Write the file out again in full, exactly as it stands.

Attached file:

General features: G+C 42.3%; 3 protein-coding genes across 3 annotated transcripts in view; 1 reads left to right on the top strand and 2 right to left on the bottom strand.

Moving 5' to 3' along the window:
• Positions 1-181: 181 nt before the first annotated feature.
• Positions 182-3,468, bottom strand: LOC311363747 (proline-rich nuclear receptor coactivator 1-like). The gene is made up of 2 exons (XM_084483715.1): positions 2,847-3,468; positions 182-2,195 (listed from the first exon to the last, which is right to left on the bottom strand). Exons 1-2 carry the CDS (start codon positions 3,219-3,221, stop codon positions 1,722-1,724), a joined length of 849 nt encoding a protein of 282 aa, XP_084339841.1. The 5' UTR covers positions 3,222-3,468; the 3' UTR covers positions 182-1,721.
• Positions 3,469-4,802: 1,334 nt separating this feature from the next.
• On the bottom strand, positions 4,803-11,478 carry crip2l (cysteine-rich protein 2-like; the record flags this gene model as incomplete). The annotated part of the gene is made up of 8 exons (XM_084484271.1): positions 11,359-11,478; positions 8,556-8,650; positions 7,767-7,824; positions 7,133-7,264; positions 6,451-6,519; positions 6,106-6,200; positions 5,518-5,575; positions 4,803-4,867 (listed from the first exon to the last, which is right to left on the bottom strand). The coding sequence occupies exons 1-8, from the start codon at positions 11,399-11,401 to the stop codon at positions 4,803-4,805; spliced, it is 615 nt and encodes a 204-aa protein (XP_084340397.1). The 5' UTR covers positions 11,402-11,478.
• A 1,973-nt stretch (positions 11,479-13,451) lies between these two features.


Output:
General features: G+C 42.3%; 3 protein-coding genes across 3 annotated transcripts in view; 1 reads left to right on the top strand and 2 right to left on the bottom strand.

Moving 5' to 3' along the window:
• Positions 1-181: 181 nt before the first annotated feature.
• Positions 182-3,468, bottom strand: LOC311363747 (proline-rich nuclear receptor coactivator 1-like). The gene is made up of 2 exons (XM_084483715.1): positions 2,847-3,468; positions 182-2,195 (listed from the first exon to the last, which is right to left on the bottom strand). Exons 1-2 carry the CDS (start codon positions 3,219-3,221, stop codon positions 1,722-1,724), a joined length of 849 nt encoding a protein of 282 aa, XP_084339841.1. The 5' UTR covers positions 3,222-3,468; the 3' UTR covers positions 182-1,721.
• Positions 3,469-4,802: 1,334 nt separating this feature from the next.
• On the bottom strand, positions 4,803-11,478 carry crip2l (cysteine-rich protein 2-like; the record flags this gene model as incomplete). The annotated part of the gene is made up of 8 exons (XM_084484271.1): positions 11,359-11,478; positions 8,556-8,650; positions 7,767-7,824; positions 7,133-7,264; positions 6,451-6,519; positions 6,106-6,200; positions 5,518-5,575; positions 4,803-4,867 (listed from the first exon to the last, which is right to left on the bottom strand). The coding sequence occupies exons 1-8, from the start codon at positions 11,399-11,401 to the stop codon at positions 4,803-4,805; spliced, it is 615 nt and encodes a 204-aa protein (XP_084340397.1). The 5' UTR covers positions 11,402-11,478.
• A 1,973-nt stretch (positions 11,479-13,451) lies between these two features.